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I’ve said for decades that communication is a wonderful thing. So many misunderstandings can happen because people do not communicate their thoughts and feelings. I’ve also learned over the years that many misunderstandings happen when people communicate as well. Words can be encouraging, or they can be hurtful, and they don’t always come across as we intended. And then, of course, there are the times when hurt is intended. I can just imagine how disappointed Jesus is at times like this. Jesus very clearly tells us that the most important commandment is to love God, but the second most important is to love each other. (Mark 12:29-31) He sets a pretty high standard for us to live up to, and though we continually fail, we need to keep trying.

In Matthew 5:23-24 Jesus tells His disciples that reconciling with your brother, which in our context means any Christ-follower of either gender, is more important than bringing your offering to God. In those days, a gift for God was a sacrifice on the altar of the temple. For us, that may mean an act of service or an act of worship. It may mean participating in communion. None of it is more important to God than following the second greatest commandment.

King Saul had been given instructions to strike down the Amalekites and to destroy everything they had. (1 Samuel 15:3) But he didn’t. He spared their king, and he kept some of the choice animals to offer as a sacrifice to God. God was not pleased. (I Samuel 15:11) Saul defended himself to Samuel, but Samuel’s response (I Samuel 15:22) was that obedience was more important than sacrifice.

God’s desire is the same now as it was then. He desires our obedience which includes living at peace with all people. (Romans 12:18) This is more important than what we see as our gifts to God, and we should never think that our acts of service or worship are a way to make up for not loving our neighbour. If you have done something to offend someone, take the time to make it right with them. Then come back to the altar and give your gift to God. (Matthew 5:24) The act of service or worship you present will then be a pleasing offering.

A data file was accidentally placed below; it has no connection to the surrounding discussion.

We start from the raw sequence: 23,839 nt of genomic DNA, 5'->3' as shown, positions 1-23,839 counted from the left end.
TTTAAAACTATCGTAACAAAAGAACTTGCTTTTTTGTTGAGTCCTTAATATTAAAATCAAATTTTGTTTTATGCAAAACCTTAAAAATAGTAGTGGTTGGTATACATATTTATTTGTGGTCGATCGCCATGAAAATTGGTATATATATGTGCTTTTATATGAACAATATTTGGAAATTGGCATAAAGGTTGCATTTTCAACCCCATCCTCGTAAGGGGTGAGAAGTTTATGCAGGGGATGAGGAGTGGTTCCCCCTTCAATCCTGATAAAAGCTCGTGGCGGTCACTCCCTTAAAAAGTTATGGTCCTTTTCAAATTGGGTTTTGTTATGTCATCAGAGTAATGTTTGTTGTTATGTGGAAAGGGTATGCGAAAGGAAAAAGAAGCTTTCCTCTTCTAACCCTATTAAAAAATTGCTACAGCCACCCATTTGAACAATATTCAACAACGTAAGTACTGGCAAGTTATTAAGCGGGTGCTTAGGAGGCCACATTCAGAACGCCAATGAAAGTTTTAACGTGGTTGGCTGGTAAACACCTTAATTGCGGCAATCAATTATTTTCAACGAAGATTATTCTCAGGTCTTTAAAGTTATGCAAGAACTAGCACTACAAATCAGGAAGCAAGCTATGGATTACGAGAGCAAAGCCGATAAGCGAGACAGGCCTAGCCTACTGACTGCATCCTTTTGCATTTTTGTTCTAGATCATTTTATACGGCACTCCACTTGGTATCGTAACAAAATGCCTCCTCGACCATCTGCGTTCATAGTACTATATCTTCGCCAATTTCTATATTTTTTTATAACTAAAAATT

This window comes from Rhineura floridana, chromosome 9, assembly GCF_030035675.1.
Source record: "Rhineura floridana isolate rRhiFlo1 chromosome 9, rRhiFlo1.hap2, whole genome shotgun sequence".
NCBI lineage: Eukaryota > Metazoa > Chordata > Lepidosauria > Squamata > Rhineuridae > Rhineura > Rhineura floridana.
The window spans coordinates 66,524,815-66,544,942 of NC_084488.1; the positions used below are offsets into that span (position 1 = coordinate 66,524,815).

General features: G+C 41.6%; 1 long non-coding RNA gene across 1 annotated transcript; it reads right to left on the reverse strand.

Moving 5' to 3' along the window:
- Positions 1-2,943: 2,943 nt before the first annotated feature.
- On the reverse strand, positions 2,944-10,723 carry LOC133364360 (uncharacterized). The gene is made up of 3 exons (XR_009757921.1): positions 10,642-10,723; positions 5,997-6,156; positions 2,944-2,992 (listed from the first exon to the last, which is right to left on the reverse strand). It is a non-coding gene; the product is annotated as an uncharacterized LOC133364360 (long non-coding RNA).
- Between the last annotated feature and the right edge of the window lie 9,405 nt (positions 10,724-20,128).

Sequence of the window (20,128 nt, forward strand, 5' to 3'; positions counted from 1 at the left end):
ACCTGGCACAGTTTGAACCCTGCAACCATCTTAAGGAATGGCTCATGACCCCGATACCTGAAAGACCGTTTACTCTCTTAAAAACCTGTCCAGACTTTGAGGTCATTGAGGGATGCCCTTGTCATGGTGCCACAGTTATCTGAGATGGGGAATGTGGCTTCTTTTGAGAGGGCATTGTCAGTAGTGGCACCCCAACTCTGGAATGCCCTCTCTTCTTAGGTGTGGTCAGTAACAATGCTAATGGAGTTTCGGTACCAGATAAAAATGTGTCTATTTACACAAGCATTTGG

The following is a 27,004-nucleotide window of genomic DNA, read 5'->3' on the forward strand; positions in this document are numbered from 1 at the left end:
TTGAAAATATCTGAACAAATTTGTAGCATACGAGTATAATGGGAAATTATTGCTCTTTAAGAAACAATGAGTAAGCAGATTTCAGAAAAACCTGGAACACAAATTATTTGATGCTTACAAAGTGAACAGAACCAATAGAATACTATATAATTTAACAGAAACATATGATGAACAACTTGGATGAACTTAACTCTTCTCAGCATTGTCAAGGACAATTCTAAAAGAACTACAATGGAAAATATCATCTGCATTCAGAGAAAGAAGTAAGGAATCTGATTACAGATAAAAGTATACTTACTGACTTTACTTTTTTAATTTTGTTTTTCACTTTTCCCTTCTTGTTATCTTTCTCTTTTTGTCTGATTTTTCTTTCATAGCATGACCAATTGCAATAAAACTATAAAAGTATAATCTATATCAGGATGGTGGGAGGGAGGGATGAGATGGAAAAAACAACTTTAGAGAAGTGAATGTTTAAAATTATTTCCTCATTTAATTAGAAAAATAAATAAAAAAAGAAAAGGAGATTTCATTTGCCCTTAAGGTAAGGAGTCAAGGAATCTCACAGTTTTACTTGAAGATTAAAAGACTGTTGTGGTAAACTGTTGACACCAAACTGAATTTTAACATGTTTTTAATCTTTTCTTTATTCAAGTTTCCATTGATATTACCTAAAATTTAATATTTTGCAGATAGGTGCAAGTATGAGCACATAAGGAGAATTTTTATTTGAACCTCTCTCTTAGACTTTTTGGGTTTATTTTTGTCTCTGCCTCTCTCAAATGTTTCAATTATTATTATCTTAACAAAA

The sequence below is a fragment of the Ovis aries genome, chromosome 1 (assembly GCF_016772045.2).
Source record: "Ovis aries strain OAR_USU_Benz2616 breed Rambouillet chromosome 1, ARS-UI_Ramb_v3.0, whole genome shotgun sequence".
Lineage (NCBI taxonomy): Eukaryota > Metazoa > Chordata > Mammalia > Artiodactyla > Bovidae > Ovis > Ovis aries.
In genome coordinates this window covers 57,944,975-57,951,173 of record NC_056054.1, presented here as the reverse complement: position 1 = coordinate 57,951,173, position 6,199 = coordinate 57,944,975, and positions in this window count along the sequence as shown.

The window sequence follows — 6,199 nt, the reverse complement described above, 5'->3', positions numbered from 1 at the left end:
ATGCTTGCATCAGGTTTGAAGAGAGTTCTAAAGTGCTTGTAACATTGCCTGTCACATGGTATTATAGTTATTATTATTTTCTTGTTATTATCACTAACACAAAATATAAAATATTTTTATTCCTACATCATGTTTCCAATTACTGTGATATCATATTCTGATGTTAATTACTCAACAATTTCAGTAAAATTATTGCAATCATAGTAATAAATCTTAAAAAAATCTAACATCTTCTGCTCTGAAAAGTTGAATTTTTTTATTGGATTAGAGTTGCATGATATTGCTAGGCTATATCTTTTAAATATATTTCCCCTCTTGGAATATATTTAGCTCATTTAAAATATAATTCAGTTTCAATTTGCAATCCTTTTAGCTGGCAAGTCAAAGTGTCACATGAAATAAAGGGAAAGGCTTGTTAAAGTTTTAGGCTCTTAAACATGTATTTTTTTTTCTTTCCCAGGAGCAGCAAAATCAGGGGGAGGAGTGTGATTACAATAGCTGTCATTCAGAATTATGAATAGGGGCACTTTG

It has been five days since the senseless shooting of theatre goers in Aurora, Colorado. Usually after a terrifying incident like this one, you hear stories about the heroic acts of people helping others, so I was surprised to read the story of a young man who set his crying infant son on the floor, and ran out of the theatre, leaving behind not only his son, but his girlfriend and a four year old daughter as well. He then fled the theatre, got in his car and drove away. His girlfriend borrowed a phone, presumably well after the chaos had settled, and called him. They were later reunited at the hospital where he proposed, and she accepted. (I don’t pretend to know any of them or the situation well enough to understand their motivations, but based on the facts I have, I would not have said yes.)

Thankfully, this young man seemed to be the exception; there were in fact heroes there too. According to the reports, a complete stranger protected that abandoned fiancée and her daughter. Several other young men gave up their lives to protect their girlfriends from the flying bullets. The girlfriends all survived. The comments that I have heard, all suggest that protecting loved ones is what real men do. There are probably many men who have told their sweethearts that they would take a bullet for them, but I don’t know how many thought that they might really have to do it one day.